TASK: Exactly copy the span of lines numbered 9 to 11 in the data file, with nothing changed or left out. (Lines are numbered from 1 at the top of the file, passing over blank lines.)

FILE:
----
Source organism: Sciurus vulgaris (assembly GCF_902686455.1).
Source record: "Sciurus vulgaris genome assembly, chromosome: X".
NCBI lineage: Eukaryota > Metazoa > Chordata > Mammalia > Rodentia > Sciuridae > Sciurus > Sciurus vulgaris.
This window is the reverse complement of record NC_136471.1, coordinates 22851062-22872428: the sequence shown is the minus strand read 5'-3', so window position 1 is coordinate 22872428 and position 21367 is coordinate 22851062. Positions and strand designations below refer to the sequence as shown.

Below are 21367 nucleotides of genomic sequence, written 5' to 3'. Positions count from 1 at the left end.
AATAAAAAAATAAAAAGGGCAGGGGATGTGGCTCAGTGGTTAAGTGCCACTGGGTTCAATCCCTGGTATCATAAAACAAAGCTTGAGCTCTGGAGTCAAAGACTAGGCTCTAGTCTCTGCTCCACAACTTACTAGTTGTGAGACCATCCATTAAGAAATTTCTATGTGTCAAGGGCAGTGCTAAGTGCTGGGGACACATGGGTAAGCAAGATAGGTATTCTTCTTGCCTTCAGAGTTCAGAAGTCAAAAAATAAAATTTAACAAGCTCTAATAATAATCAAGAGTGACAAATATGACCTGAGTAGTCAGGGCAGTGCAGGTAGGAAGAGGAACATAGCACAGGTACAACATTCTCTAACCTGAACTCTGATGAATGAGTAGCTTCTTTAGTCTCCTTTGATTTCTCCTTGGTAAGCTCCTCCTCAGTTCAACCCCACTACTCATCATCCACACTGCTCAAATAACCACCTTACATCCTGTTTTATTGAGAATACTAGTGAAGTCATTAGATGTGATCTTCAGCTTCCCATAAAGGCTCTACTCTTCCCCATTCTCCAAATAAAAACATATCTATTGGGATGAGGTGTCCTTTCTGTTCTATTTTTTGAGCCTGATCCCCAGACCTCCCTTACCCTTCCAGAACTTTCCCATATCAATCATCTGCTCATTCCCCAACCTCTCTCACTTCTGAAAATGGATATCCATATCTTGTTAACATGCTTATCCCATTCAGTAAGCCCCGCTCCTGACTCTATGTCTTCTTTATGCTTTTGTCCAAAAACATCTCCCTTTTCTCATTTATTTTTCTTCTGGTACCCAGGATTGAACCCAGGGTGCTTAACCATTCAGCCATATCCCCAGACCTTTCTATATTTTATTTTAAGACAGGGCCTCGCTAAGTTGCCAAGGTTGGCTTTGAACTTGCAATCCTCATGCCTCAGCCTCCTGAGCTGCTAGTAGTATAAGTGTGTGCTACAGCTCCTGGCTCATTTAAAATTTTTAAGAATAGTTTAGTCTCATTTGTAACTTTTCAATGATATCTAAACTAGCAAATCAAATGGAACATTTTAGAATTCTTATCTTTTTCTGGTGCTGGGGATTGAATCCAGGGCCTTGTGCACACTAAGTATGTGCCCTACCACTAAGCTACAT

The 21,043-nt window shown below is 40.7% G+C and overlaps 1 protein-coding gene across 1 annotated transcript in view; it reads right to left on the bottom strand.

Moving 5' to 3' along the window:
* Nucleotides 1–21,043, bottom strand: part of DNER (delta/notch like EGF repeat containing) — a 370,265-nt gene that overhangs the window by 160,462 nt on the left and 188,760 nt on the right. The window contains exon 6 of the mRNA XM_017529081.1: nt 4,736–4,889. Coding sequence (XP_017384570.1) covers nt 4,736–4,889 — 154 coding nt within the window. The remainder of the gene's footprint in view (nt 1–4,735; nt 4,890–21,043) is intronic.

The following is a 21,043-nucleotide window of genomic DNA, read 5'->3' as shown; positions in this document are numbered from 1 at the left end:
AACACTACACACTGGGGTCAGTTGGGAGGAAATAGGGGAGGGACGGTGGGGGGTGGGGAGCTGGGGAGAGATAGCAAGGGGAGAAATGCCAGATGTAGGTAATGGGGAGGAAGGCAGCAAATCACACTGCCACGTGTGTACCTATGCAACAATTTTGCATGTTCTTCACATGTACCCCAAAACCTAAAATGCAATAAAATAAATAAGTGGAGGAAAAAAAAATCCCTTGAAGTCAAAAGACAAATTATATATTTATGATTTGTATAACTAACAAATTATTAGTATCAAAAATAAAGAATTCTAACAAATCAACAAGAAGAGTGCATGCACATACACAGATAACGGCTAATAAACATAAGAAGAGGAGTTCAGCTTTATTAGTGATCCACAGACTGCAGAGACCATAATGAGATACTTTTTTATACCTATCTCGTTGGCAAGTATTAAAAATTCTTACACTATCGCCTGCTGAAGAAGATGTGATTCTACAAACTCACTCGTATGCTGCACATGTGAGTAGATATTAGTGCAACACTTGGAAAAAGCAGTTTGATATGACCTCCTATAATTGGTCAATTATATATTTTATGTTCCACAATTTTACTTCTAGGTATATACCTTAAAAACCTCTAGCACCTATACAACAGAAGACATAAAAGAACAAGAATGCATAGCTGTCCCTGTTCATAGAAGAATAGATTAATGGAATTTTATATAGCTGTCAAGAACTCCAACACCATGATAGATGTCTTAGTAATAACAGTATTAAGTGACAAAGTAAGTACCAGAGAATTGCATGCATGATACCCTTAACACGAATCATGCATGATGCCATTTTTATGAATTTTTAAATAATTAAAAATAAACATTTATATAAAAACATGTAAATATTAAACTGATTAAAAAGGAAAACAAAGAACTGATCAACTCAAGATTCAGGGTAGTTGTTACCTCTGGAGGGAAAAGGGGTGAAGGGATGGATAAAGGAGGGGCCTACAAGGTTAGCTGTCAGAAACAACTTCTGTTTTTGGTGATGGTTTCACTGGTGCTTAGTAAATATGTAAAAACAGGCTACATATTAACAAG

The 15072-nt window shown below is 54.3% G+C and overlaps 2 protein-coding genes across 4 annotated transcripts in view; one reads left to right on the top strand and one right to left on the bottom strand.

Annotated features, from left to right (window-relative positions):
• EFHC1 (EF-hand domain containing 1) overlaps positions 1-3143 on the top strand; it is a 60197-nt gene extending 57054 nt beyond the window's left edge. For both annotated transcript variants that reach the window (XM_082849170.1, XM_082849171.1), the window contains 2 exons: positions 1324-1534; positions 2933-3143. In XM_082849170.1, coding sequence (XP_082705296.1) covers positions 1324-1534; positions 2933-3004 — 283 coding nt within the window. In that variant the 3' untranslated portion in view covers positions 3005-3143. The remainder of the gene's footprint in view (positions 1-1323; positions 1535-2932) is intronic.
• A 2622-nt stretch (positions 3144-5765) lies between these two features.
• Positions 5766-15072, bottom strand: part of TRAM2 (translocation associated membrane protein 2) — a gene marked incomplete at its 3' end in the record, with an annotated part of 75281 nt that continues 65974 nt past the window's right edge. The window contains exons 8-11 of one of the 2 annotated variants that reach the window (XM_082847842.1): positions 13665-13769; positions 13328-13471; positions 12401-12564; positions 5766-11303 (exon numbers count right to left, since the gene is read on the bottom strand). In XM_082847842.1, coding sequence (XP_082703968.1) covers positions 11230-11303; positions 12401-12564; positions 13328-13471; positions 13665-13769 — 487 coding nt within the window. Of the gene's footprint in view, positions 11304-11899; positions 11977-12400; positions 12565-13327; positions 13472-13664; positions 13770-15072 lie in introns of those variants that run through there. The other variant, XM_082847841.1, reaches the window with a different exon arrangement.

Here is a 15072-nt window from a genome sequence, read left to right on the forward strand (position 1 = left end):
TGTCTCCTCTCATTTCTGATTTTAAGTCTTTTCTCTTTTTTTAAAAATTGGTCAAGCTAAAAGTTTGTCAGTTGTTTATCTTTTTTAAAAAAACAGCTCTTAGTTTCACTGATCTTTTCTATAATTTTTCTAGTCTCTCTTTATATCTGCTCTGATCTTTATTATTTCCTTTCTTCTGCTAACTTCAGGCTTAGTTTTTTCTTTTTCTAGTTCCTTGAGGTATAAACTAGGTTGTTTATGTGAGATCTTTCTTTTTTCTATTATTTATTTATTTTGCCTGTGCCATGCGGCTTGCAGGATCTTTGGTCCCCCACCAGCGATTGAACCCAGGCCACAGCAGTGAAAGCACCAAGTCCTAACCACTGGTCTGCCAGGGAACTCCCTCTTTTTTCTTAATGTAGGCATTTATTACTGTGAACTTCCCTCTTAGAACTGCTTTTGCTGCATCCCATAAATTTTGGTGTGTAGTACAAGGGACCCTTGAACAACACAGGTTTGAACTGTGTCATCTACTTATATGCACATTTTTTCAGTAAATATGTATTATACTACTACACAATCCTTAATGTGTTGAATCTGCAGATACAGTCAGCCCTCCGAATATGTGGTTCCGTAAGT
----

* Nucleotides 1–21,043, bottom strand: part of DNER (delta/notch like EGF repeat containing) — a 370,265-nt gene that overhangs the window by 160,462 nt on the left and 188,760 nt on the right. The window contains exon 6 of the mRNA XM_017529081.1: nt 4,736–4,889. Coding sequence (XP_017384570.1) covers nt 4,736–4,889 — 154 coding nt within the window. The remainder of the gene's footprint in view (nt 1–4,735; nt 4,890–21,043) is intronic.

The following is a 21,043-nucleotide window of genomic DNA, read 5'->3' as shown; positions in this document are numbered from 1 at the left end:
AACACTACACACTGGGGTCAGTTGGGAGGAAATAGGGGAGGGACGGTGGGGGGTGGGGAGCTGGGGAGAGATAGCAAGGGGAGAAATGCCAGATGTAGGTAATGGGGAGGAAGGCAGCAAATCACACTGCCACGTGTGTACCTATGCAACAATTTTGCATGTTCTTCACATGTACCCCAAAACCTAAAATGCAATAAAATAAATAAGTGGAGGAAAAAAAAATCCCTTGAAGTCAAAAGACAAATTATATATTTATGATTTGTATAACTAACAAATTATTAGTATCAAAAATAAAGAATTCTAACAAATCAACAAGAAGAGTGCATGCACATACACAGATAACGGCTAATAAACATAAGAAGAGGAGTTCAGCTTTATTAGTGATCCACAGACTGCAGAGACCATAATGAGATACTTTTTTATACCTATCTCGTTGGCAAGTATTAAAAATTCTTACACTATCGCCTGCTGAAGAAGATGTGATTCTACAAACTCACTCGTATGCTGCACATGTGAGTAGATATTAGTGCAACACTTGGAAAAAGCAGTTTGATATGACCTCCTATAATTGGTCAATTATATATTTTATGTTCCACAATTTTACTTCTAGGTATATACCTTAAAAACCTCTAGCACCTATACAACAGAAGACATAAAAGAACAAGAATGCATAGCTGTCCCTGTTCATAGAAGAATAGATTAATGGAATTTTATATAGCTGTCAAGAACTCCAACACCATGATAGATGTCTTAGTAATAACAGTATTAAGTGACAAAGTAAGTACCAGAGAATTGCATGCATGATACCCTTAACACGAATCATGCATGATGCCATTTTTATGAATTTTTAAATAATTAAAAATAAACATTTATATAAAAACATGTAAATATTAAACTGATTAAAAAGGAAAACAAAGAACTGATCAACTCAAGATTCAGGGTAGTTGTTACCTCTGGAGGGAAAAGGGGTGAAGGGATGGATAAAGGAGGGGCCTACAAGGTTAGCTGTCAGAAACAACTTCTGTTTTTGGTGATGGTTTCACTGGTGCTTAGTAAATATGTAAAAACAGGCTACATATTAACAAG